High Blood Pressure (Hypertension) in Seniors

According to the Centers for Disease Control and Prevention (CDC), it is estimated that nearly 50 percent of adults in the United States have high blood pressure, also referred to as hypertension. Uncontrolled high blood pressure puts individuals at risk for debilitating chronic conditions such as heart disease, stroke, and chronic kidney disease. Unfortunately, most people with hypertension are unaware they have high blood pressure since the condition does not produce symptoms until significant damage to vital organs have occurred.

What is Hypertension?

Hypertension, or high blood pressure, refers to a medical condition in which the force of blood against the artery walls is consistently too high. Blood pressure is measured using two numbers: systolic pressure, which represents the force when the heart contracts, and diastolic pressure, which represents the force when the heart is at rest. Normal blood pressure is generally around 120/80 mmHg. However, excessive, or sustained elevation of blood pressure can lead to various health complications, especially chronic conditions in seniors.

Common Causes of Hypertension

Several factors can contribute to the development of hypertension, including:
  • Lifestyle Choices: Poor dietary habits, excessive salt intake, obesity, physical inactivity, excessive alcohol consumption, not getting enough sleep, and smoking can increase the risk of developing hypertension.
  • Genetics: A family history of hypertension increases the likelihood of its occurrence. Genetic factors may influence how the body regulates hormones and maintains blood vessel health.
  • Age and Gender: The risk of developing hypertension tends to increase with age. Men are at a higher risk until the age of 64, while women become more prone to hypertension after menopause.
  • Chronic Conditions: Certain medical conditions, such as chronic kidney disease, diabetes, sleep apnea, and hormonal disorders, can contribute to the development of hypertension.

Associated Symptoms of Hypertension

Most individuals who have high blood pressure do not experience any noticeable symptoms until significant damage is done to their circulatory system. Some individuals may experience headaches, shortness of breath, nosebleeds, or dizziness. However, these symptoms are not specific to hypertension and can be associated with other underlying health issues.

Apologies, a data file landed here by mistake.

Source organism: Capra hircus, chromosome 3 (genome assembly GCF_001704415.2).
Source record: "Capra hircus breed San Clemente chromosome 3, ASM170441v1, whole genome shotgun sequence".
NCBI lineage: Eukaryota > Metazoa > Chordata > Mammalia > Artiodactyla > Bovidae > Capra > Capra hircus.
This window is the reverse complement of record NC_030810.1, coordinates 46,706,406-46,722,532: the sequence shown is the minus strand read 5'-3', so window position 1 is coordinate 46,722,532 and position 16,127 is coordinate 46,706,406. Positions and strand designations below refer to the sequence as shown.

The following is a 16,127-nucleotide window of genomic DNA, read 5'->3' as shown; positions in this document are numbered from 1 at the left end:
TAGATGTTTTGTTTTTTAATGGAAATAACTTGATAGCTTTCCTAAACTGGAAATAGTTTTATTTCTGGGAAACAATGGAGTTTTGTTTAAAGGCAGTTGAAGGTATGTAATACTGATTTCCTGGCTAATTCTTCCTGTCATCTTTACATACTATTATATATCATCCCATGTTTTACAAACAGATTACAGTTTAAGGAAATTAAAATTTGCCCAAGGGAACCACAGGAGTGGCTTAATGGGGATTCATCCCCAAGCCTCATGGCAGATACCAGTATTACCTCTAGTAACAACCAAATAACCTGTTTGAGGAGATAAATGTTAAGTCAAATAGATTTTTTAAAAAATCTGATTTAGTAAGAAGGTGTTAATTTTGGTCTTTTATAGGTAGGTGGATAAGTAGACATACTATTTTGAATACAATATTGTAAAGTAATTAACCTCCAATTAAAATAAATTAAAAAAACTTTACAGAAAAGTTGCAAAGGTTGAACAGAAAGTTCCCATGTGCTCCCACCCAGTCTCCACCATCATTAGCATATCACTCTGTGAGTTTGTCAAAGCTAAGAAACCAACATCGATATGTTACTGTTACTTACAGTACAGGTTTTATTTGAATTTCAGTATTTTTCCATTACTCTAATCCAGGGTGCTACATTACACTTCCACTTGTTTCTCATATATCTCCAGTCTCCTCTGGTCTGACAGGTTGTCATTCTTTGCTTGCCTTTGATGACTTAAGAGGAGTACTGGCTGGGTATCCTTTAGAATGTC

How Can Hypertension be Diagnosed?

A diagnosis of high blood pressure is made during regular checkups with in senior primary care. Diagnosing hypertension could include the following.


Blood Pressure Measurement

The primary method for diagnosing hypertension is to measure a person's blood pressure using a sphygmomanometer or automated blood pressure monitor.


Multiple Readings

Hypertension is typically confirmed based on multiple blood pressure readings taken on different occasions. Consistent high readings are indicative of the condition.

Ambulatory Blood Pressure Monitoring

In some cases, a patient may be recommended for 24-hour ambulatory blood pressure monitoring, which provides continuous readings over an extended period to evaluate blood pressure patterns.

Treatment Options for Hypertension

Initially, your senior healthcare team may recommend lifestyle modifications to help lower your blood pressure. They may also recommend effective medications for seniors.

Lifestyle Modifications

Your providers may recommend maintaining a healthy diet that consists of fresh vegetables, fruits, whole grains and lean meats and dairy. Getting regular physical exercise, such as brisk walking 30 minutes a day 5 days a week, is also important. Losing weight, stopping smoking, limiting alcohol intake and getting 7-8 hours of quality sleep are usually recommended.


Your healthcare provider may prescribe medications to help lower your blood pressure. There are many medications to help lower blood pressure including diuretics, beta-blockers, ACE inhibitors, angiotensin II receptor blockers (ARBs), calcium channel blockers, and renin inhibitors. Your healthcare provider will determine which medications are the best choice for you.

Treatment for Hypertension in Seniors at Greater Good

At Greater Good, we understand the unique healthcare needs of our senior community, and we are committed to providing the best treatment for hypertension. We additionally offer preventive care for seniors and chronic condition mangement. Join us in taking a proactive step towards managing hypertension and improving your quality of life.
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Our Services for Hypertension in Seniors

Explore our treatment services for hypertension in seniors. We offer comprehensive, tailored care that begins with accurate diagnosis and extends to personalized treatment plans.